Losses suffered by the whisky industry as a result of tariffs on exports to the US have topped £500 million, in a situation the industry warns is unsustainable.
A 25% tariff was imposed on single malts in October 2019 and since then exports of Scotland’s national drink to the US have fallen by 35%, amounting to more than £500m in lost exports, according to trade body the Scotch Whisky Association (SWA).
It said the tariff was not only causing short-term losses to the industry but also long-term harm to the Scotch whisky category, since the market share lost as a result of tariffs may take years to rebuild.
There was deep disappointment among whisky-makers last month after the UK government failed to conclude a “mini-deal” with the US.
It would have removed tariffs on Scotch and other products caught up in the dispute, like cashmere.
This has left distillers continuing to pay the price for an aerospace dispute that has nothing to do with whisky.
The dispute centres around subsidies provided to Airbus and Boeing – respectively by European governments, including the UK, and the US government – which were later found to be illegal by the World Trade Organisation (WTO).
SWA is now urging the UK government to call for the immediate suspension of all tariffs on unrelated sectors.
It also wants the government to “work to resolve the aerospace dispute” as soon as the new US trade representative assumes office.
SWA added: “Only then will the tariffs be permanently lifted and the UK government be in a position to live up to its aspiration to be a champion for free and fair trade within the international, rules-based system.”
In addition, SWA is calling for support to the industry, given the level of losses, including a cut to excise duty in the March Budget and a sustained push to reduce the basic customs duty in India, which is currently 150%.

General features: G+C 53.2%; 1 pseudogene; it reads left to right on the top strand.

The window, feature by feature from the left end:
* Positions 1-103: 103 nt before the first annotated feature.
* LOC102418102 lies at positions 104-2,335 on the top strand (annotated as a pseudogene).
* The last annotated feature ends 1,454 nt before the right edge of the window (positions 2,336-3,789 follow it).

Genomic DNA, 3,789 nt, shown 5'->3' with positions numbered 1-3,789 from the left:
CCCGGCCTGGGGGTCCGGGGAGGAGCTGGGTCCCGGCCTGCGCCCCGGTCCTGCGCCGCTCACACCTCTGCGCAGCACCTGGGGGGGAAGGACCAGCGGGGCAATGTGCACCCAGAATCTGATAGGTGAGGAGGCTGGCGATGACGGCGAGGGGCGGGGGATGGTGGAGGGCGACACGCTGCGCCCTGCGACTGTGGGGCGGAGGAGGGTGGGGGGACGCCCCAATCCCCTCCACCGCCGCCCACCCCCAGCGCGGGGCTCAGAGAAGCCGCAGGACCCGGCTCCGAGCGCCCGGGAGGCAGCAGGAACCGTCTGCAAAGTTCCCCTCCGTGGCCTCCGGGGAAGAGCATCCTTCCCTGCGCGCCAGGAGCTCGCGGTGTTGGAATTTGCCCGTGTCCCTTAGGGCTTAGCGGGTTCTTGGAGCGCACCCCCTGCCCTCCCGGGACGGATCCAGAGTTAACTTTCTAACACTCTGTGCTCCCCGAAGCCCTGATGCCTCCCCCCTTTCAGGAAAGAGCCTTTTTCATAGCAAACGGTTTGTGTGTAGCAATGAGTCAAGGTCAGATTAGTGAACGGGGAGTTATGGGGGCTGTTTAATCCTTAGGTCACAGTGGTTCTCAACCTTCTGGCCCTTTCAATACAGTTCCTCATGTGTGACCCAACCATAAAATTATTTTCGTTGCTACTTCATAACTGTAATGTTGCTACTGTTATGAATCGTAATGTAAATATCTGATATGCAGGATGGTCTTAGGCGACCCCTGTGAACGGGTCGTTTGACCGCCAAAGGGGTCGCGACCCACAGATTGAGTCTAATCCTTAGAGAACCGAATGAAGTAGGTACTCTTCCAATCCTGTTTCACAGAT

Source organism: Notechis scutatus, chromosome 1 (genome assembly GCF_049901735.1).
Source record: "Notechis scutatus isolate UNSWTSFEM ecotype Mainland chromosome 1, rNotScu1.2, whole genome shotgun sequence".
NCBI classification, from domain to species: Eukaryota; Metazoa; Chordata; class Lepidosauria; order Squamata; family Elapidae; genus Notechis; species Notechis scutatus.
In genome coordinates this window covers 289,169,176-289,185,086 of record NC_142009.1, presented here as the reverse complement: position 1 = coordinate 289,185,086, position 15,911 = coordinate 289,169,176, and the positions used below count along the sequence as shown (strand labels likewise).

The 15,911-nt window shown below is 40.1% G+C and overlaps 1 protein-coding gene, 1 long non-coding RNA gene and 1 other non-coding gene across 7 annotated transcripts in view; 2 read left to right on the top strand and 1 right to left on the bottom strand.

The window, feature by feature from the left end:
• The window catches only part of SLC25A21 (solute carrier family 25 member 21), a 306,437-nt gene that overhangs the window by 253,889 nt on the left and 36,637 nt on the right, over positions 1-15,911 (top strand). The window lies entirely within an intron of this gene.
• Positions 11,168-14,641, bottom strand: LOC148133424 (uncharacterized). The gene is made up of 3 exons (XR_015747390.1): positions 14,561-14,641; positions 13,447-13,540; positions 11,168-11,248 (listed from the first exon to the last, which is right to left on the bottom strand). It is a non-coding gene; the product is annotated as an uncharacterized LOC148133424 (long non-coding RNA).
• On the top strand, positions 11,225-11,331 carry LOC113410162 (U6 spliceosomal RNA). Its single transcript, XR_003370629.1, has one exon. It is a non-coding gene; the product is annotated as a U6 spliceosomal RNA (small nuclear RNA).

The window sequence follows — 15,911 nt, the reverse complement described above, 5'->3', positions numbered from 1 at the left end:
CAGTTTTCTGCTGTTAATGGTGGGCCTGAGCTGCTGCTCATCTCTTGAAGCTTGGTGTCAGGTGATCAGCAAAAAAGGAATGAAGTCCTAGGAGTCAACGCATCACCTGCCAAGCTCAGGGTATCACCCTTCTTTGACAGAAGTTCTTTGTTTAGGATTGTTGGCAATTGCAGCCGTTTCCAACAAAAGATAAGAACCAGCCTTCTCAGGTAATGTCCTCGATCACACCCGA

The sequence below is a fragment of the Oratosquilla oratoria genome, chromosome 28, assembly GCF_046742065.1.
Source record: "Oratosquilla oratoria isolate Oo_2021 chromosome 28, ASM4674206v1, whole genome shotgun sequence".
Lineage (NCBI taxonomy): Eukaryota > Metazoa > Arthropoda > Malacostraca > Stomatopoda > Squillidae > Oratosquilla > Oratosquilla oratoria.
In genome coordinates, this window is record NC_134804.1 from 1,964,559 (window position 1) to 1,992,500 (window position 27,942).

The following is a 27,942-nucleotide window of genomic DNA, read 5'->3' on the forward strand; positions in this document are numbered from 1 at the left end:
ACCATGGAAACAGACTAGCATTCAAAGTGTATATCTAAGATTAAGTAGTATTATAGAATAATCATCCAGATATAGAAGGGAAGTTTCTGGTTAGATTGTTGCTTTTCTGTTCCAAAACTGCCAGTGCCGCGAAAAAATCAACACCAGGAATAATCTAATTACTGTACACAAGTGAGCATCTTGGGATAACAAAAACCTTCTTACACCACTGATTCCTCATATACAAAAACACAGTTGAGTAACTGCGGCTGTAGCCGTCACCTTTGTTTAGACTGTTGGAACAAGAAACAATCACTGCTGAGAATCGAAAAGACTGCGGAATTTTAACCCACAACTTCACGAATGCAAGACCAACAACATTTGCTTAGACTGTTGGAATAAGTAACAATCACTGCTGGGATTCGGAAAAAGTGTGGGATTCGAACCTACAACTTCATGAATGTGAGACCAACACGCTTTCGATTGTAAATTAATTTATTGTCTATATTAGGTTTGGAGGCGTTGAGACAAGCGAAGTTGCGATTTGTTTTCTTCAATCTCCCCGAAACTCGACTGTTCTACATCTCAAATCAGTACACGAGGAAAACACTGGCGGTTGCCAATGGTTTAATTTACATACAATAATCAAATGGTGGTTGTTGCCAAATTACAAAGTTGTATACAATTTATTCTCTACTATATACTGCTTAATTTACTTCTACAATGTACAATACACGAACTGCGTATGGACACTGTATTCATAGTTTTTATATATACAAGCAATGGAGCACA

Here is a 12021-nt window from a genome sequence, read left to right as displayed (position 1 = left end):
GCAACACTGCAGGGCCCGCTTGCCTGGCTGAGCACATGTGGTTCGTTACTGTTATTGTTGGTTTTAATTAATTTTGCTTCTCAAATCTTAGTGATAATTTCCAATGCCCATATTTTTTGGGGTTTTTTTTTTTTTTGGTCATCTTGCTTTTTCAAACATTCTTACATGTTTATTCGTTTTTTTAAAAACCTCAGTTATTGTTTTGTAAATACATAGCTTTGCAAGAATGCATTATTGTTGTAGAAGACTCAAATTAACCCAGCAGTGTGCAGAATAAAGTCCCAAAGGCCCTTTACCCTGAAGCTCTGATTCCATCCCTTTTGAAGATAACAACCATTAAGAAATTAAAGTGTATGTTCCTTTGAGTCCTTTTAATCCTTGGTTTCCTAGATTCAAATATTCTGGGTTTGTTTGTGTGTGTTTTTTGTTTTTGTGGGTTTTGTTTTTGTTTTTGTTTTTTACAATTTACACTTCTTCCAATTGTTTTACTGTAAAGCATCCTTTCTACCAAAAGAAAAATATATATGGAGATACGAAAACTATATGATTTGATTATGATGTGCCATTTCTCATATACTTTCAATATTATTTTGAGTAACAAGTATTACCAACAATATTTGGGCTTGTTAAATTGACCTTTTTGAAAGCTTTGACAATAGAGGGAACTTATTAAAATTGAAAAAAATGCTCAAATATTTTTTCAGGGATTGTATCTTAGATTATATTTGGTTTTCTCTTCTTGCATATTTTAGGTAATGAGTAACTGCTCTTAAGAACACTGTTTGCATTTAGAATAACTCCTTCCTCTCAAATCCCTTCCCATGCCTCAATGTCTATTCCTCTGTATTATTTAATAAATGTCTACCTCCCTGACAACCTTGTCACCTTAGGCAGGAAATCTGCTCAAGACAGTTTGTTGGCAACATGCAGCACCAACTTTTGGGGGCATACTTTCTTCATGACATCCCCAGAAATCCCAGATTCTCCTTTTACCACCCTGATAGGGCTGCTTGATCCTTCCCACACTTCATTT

SWA chief executive Karen Betts said: “The current situation is unsustainable.
“Since tariffs were put in place, our exports to the US have fallen by 35%, amounting to over half a billion pounds in lost exports.
“This is being borne by large and small producers alike, who are losing sales and market share in what has been for decades the industry’s largest and most valuable market, which they may never now recover.
“It’s very hard for Scotch whisky producers to understand why the UK Government is so unwilling to address the UK violations of WTO rules on aerospace subsidies at the root of the tariffs.
She added: “Distillers are suffering terrible losses and still the government, after 16 years of unsuccessful litigation, is unprepared to take the necessary steps to ensure subsidies comply with the UK’s international obligations.
“The UK government must now act urgently and call for the immediate suspension of all tariffs on unrelated sectors and, at the same time, redouble efforts with the new US administration to resolve the aerospace dispute and lift tariffs permanently.
Distillers are suffering terrible losses.”
Karen Betts, chief executive of the Scotch Whisky Association
“The government must also offer some support to distillers, who are shouldering tariff losses alongside dealing with unprecedently difficult trading conditions as a result of Brexit and global restrictions to curb Covid-19 transmission.
“As part of this, the chancellor must deliver a package of support for the industry, including a cut to spirits duty in next month’s Budget.”
According to SWA, whisky exports to the US between October 2019 and November 2020 were worth just under £950m, compared with annual sales of nearly £1.5 billion before the tariffs.
Whisky is one of the UK’s most important industries, employing more than 10,000 people in Scotland and supporting a further 40,000 supply chain jobs throughout Britain.
The sector is estimated to be worth more than £5.5bn a year to the UK economy.